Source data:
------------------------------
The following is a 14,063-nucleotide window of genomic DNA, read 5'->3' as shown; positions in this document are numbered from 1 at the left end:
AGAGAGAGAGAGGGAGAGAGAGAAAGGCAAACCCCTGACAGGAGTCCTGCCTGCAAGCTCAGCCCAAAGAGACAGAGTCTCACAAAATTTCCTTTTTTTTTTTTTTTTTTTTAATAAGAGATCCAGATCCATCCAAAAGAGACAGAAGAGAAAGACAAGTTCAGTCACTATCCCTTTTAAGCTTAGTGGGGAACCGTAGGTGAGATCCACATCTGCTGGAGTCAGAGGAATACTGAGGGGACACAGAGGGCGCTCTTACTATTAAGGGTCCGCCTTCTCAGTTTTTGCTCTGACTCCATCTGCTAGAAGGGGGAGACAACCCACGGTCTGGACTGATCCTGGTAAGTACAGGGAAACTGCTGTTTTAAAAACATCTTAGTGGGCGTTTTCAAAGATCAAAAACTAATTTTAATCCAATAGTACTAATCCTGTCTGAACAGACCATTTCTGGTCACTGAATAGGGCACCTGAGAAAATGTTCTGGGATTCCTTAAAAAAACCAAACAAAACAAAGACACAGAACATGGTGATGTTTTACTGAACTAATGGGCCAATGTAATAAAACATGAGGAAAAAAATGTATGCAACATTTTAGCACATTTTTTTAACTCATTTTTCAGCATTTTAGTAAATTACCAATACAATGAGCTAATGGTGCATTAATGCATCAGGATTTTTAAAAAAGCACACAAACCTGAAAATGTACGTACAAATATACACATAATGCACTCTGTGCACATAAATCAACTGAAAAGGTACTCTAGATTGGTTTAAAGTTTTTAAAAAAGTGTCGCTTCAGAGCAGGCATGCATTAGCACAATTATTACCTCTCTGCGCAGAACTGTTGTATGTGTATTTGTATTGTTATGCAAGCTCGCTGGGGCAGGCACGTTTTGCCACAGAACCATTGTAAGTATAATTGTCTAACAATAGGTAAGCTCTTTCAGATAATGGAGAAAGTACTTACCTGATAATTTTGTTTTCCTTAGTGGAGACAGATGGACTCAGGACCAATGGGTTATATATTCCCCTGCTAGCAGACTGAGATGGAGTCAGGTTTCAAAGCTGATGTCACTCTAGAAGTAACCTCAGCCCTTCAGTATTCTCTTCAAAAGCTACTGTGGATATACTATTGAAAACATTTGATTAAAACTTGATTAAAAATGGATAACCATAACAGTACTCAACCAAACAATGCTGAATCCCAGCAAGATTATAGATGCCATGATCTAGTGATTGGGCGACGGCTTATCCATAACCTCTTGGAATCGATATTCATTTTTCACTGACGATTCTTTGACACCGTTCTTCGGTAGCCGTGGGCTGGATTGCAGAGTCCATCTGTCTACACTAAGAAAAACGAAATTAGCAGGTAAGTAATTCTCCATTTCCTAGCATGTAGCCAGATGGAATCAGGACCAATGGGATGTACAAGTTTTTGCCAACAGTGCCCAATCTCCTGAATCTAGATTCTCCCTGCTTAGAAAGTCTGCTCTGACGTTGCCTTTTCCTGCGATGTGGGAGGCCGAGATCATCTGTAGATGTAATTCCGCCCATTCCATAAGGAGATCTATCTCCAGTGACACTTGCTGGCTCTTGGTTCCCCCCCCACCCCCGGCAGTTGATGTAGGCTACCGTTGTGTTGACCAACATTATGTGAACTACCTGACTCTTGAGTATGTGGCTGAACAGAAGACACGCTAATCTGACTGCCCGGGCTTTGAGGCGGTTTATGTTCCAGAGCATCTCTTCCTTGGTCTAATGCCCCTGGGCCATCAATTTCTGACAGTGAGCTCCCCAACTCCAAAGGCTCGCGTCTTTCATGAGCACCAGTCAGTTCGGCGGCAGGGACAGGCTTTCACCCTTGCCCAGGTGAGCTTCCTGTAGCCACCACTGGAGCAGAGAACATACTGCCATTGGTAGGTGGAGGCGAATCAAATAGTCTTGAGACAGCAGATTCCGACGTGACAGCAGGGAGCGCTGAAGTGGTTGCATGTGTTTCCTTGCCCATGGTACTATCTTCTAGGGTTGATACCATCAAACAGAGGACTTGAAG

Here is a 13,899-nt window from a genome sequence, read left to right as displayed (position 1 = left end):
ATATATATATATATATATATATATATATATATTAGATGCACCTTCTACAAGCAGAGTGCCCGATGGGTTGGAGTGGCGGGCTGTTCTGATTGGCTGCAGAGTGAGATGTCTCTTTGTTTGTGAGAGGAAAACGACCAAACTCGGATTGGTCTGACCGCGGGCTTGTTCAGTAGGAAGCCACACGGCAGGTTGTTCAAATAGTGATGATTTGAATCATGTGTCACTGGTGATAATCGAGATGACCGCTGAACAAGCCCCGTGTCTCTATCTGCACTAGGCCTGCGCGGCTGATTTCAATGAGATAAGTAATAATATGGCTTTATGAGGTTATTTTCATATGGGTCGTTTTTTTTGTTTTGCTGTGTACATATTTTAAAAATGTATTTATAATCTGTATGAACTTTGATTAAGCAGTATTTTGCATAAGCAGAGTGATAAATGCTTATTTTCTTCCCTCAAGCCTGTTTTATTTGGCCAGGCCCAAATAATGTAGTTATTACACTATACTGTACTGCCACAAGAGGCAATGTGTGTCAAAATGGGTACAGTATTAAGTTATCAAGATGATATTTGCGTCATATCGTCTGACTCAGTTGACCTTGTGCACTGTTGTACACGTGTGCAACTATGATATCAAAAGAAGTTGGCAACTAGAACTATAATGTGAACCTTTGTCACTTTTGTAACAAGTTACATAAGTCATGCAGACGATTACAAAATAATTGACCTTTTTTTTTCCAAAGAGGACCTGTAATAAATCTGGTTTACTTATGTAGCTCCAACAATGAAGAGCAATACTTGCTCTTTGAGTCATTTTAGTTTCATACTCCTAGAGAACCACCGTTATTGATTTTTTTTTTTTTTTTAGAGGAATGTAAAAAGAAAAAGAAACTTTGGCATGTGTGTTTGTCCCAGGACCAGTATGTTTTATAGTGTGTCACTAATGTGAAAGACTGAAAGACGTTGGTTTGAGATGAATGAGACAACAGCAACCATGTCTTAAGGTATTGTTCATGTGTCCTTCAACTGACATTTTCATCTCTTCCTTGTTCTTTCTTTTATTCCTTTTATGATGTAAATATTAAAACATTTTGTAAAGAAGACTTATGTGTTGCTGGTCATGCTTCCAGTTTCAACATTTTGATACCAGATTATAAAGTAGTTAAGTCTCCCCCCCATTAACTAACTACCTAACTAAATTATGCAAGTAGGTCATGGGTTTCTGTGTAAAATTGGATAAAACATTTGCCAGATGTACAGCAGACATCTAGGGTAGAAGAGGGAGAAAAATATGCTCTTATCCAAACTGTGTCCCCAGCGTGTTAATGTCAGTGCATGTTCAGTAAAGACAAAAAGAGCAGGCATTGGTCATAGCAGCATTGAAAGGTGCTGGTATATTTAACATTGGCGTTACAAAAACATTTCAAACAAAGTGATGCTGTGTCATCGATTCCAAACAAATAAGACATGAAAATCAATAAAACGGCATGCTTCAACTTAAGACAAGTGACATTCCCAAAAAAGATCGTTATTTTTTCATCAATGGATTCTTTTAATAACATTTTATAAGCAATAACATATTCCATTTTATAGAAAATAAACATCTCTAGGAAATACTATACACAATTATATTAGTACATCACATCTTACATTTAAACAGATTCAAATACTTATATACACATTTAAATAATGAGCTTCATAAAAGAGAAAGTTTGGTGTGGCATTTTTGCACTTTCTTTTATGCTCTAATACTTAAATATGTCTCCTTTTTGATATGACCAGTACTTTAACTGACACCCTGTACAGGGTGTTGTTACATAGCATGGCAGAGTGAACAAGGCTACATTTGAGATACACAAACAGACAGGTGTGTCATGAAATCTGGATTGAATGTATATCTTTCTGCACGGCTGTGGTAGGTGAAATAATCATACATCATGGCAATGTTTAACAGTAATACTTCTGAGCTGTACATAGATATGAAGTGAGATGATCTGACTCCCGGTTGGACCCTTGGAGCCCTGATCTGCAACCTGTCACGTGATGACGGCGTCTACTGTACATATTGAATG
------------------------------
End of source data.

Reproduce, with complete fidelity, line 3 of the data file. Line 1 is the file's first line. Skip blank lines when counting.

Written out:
Here is a 13,899-nt window from a genome sequence, read left to right as displayed (position 1 = left end):